New Delhi: After netting Vinay Mittal, Christian Michel, Rajiv Saxena and Deepak Talwar, India's investigating agencies received another boost on Monday — UK has approved an order for the extradition of businessman Vijay Mallya to India to face judicial proceedings for allegedly defrauding banks and laundering money to the tune of Rs 9,000 crore. UK Home Secretary Sajid Javid had signed the order to have Mallya extradited on 3 February and had given him 14 days to appeal.
"On 3 February, the secretary of state, having carefully considered all relevant matters, signed the order for Vijay Mallya's extradition to India. Vijay Mallya is accused in India of conspiracy to defraud, making false representations and money laundering offences," a statement from Spokesperson of the UK Home Office said.
Although a big boost for the Narendra Modi government, the entire process to bring back Mallya, who is likely to exhaust all legal options to prevent his extradition, may take more than two-three months.
In the first response, since the UK Home Secretary's order, Mallya on Tuesday said he will explore the legal options available in the UK.
After the decision was handed down on December 10,2018 by the Westminster Magistrates Court, I stated my intention to appeal. I could not initiate the appeal process before a decision by the Home Secretary. Now I will initiate the appeal process.
— Vijay Mallya (@TheVijayMallya) February 4, 2019
On 10 December, 2018, the Westminster Magistrates' Court in London had found that the 63-year-old business tycoon had a case to answer before Indian courts and had also observed that there was strong evidence for the home secretary to decide on whether to order Mallya's extradition. The court had said there was prima facie evidence to prove the money laundering charges against Mallya, and that he had used his bank loans to finance two vanity projects — a corporate jet and his Force India Formula One team.
In the case of his Formula One team, Mallya is believed to have used IDBI's loan proceeds to clear a bill discounting facility with the Bank of Baroda and to release credit facilities that were later used to fund sponsorship payments to his motor racing team in July 2010. The timings of the payments were significant: in 2009 and 2010, Kingfisher Airlines had made payments to Force India at a time when the carrier was struggling to remain in business. Money from the loans was transferred to Axis Bank and then to HSBC in London. The amounts were said to be payments for operating expenses related to flights, but the funds were, in reality, transferred to Force India.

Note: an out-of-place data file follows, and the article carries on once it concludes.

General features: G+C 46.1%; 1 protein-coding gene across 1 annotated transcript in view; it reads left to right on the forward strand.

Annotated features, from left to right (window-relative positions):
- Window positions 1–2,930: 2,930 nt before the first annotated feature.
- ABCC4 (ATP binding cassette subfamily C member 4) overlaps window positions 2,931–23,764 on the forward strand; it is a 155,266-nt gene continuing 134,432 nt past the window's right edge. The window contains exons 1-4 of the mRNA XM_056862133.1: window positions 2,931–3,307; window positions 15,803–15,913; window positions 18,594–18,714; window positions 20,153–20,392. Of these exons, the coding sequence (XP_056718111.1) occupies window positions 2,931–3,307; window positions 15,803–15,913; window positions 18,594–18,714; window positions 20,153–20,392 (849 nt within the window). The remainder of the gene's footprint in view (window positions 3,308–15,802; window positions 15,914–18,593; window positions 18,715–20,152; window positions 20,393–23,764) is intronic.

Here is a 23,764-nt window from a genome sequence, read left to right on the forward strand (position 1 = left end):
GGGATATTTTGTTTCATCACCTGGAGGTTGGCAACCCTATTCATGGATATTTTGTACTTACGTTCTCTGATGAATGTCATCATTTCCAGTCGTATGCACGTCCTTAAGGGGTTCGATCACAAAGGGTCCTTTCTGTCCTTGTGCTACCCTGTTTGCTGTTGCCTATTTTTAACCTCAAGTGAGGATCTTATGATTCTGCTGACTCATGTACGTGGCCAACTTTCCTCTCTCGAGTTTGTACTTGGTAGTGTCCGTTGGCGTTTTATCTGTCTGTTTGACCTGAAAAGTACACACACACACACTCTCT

The investigating agencies had argued that Mallya had private meetings with bank officials, including two meetings with the IDBI chairman. The Central Bureau of Investigation (CBI) had claimed that IDBI officials had conspired with Mallya and disbursed loans to Kingfisher Airlines despite its weak financials, negative net worth and below-par credit rating in violation of the bank's corporate loan policy. The investigators also alleged that Kingfisher Airlines had fraudulently utilised significant portions of loan funds to service the existing debt, had diverted the loan funds to such purposes other than avowed and had remitted substantial amounts outside India on the pretext of payment of lease rentals.
While the CBI's Mumbai unit was investigating the case, Mallya fled to the UK in March 2016, and the case was subsequently handed over to a Special Investigation Team of the agency. During the extradition hearing in the UK, the court had found that Kingfisher and Mallya had substantially misrepresented evidence. In fact, in 2009, in his statement of assets and liabilities to IDBI Bank, Mallya had mentioned two assets in South Africa, but these were not reflected in the subsequent assets and liability statements. He had continued to conceal the same from 2009 to 2015. The UK court had also observed that bank officials had not followed the norms and had processed and sanctioned the loans even though they should not have been sanctioned.
Moreover, after availing these loans, Mallya had willfully and deliberately attempted to divert the funds, lying in his accounts to evade his obligations under the personal guarantees executed by him, the court had found. It had also ruled that Mallya's case was not a politically-motivated trial, and there was no evidence that his extradition was being sought for extraneous considerations. The court was satisfied with the assurances and materials the Indian government had provided regarding prison and human rights conditions and ruled that the video of barrack no. 12 at Mumbai's Arthur Road Jail accurately portrayed an adequately large space, a high ceiling, fans, natural light, etc. This is the jail where Mallya will be spending his time after extradition to India.
At a public rally in Madurai last month, Prime Minister Narendra Modi had said that people who have cheated and looted the country will be brought to justice, regardless of whether they are in India or abroad. Ahead of the Lok Sabha elections, the latest decision in the Mallya case comes as a shot in the arm for the Modi government.
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Updated Date: Feb 05, 2019 11:19:33 IST